Cockerellites liops Green River Fish #3


Fossil Fish Collection

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SKU: Cockerellites liops Green River Fish #3 Category: Tags: , , ,


  • Cockerellites liops (Formerly Priscacara liops)
  • Eocene Age
  • Green River Formation
  • 18″ Layer
  • Fossil Lake, Wyoming
  • This specimen measures approx. 5 1/16″ long and the overall size of the plate is approx. 6 9/16″ x 8 5/8″.  This specimen comes from the 18″ Layer

Priscacara is an extinct genus of perch from the middle Eocene. It is characterized by a sunfish-like body and its stout dorsal and anal spines. The fish is best known from the Green River Shales of Wyoming, Utah and Colorado. Mass deaths of Priscacara suggest it formed schools..

Within the Green River Formation of southwest Wyoming in the area known as Fossil Lake, two distinct zones of very fine-grained lime muds are particularly noted for preserving a variety of complete and detailed fossils. These layers are an Eocene Lagerstätte, a rare place where conditions were right for a rich accumulation of undisturbed fossils. The most productive zone—called the split fish layer—consists of a series of laminated or varved lime muds about 6 ft (1.8 m) thick, which contains abundant fish and other fossils. These are easily split along the layers to reveal the fossils. This thin zone represents some 4000 years of deposition. The second fossil zone, the 18 inch layer, is an unlaminated layer about 18 in (46 cm) thick that also contains abundant detailed fossils, but is harder to work because it is not composed of fissile laminae.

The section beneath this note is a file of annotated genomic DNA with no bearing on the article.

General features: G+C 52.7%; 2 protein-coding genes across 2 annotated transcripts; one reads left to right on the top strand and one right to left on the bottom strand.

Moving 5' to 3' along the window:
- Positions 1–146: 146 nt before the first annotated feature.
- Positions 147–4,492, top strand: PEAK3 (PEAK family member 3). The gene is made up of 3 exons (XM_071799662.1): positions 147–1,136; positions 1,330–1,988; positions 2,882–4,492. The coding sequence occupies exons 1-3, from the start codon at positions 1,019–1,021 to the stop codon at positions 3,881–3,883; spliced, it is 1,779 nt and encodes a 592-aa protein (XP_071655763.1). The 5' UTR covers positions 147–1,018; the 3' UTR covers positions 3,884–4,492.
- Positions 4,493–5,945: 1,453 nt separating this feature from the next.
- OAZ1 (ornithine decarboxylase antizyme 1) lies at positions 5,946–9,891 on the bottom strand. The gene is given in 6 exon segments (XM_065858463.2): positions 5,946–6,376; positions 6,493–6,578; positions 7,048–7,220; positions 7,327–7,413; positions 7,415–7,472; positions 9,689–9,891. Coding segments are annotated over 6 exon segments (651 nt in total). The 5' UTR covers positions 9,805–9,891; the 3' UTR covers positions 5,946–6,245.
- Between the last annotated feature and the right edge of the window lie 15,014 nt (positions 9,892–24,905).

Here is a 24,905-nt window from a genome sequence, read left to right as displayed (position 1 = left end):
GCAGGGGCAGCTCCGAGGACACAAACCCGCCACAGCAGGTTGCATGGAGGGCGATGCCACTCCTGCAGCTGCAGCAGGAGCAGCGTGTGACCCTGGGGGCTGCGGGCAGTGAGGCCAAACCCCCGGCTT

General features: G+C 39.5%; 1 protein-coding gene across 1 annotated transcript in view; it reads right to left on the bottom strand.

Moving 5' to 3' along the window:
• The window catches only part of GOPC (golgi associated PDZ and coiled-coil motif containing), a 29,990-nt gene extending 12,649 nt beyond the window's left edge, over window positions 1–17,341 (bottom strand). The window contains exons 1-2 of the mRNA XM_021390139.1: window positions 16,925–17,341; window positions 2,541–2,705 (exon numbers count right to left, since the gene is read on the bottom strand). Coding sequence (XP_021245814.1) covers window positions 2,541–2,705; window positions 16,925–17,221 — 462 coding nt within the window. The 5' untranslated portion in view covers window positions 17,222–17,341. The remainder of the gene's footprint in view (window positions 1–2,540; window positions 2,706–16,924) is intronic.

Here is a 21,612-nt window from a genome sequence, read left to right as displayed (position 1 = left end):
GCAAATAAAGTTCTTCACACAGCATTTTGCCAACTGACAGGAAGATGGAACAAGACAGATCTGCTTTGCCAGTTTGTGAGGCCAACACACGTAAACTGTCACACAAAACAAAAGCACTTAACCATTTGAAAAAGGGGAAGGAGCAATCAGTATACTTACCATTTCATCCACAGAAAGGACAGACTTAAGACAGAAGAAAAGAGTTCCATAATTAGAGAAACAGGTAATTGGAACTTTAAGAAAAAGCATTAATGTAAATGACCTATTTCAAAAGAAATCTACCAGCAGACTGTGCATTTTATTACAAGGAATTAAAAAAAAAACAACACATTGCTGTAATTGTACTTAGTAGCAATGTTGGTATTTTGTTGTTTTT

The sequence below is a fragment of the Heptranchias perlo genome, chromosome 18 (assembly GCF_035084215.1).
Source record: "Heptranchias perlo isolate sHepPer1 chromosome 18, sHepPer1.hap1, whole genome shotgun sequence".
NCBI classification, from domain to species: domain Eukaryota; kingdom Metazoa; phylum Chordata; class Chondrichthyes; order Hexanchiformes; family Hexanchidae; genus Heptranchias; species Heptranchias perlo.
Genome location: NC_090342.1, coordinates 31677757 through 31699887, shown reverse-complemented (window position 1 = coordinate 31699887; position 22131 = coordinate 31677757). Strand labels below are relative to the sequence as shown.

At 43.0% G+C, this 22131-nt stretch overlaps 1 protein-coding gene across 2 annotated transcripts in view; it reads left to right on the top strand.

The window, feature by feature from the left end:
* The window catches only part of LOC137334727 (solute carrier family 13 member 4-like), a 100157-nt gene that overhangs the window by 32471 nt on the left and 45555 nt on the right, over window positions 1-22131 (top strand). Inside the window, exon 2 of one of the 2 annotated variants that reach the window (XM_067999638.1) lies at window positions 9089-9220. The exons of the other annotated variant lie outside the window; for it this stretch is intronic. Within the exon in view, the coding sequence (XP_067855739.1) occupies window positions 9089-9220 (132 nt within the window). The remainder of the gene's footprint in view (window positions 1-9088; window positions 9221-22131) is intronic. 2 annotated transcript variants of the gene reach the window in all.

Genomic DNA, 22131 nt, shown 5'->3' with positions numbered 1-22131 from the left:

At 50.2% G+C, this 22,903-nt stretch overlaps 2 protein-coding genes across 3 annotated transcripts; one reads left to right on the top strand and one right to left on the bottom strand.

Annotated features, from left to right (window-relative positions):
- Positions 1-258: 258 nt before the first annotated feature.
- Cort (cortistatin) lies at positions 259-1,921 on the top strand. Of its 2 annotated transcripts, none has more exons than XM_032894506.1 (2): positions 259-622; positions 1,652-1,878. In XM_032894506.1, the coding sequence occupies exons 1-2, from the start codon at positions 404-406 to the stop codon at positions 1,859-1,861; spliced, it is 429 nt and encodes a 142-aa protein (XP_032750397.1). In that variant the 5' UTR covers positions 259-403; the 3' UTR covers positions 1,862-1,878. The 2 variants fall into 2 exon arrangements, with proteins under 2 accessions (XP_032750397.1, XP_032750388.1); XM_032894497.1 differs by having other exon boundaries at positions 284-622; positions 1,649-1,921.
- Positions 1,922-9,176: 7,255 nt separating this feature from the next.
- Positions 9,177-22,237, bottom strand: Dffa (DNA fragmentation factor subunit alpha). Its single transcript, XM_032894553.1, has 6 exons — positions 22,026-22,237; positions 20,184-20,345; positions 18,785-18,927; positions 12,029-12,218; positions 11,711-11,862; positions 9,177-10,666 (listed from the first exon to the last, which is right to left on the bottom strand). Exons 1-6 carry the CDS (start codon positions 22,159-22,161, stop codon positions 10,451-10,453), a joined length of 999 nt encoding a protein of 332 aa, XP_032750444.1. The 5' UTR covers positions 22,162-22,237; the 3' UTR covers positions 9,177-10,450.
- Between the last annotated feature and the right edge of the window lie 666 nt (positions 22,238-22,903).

The Green River Formation is an Eocene geologic formation that records the sedimentation in a group of intermountain lakes in three basins along the present-day Green River in Colorado, Wyoming, and Utah. The sediments are deposited in very fine layers, a dark layer during the growing season and a light-hue inorganic layer in the dry season. Each pair of layers is called a varve and represents one year. The sediments of the Green River Formation present a continuous record of six million years. The mean thickness of a varve here is 0.18 mm, with a minimum thickness of 0.014 mm and maximum of 9.8 mm.

The sedimentary layers were formed in a large area named for the Green River, a tributary of the Colorado River. The three separate basins lie around the Uinta Mountains of northeastern Utah: an area in northwestern Colorado east of the Uintas a larger area in the southwest corner of Wyoming just north of the Uintas known as Lake Gosiute the largest area, in northeastern Utah and western Colorado south of the Uintas, known as Lake Uinta Fossil Butte National Monument in Lincoln County, Wyoming is in a part of the formation known as Fossil Lake because of its abundance of exceptionally well preserved fish fossils.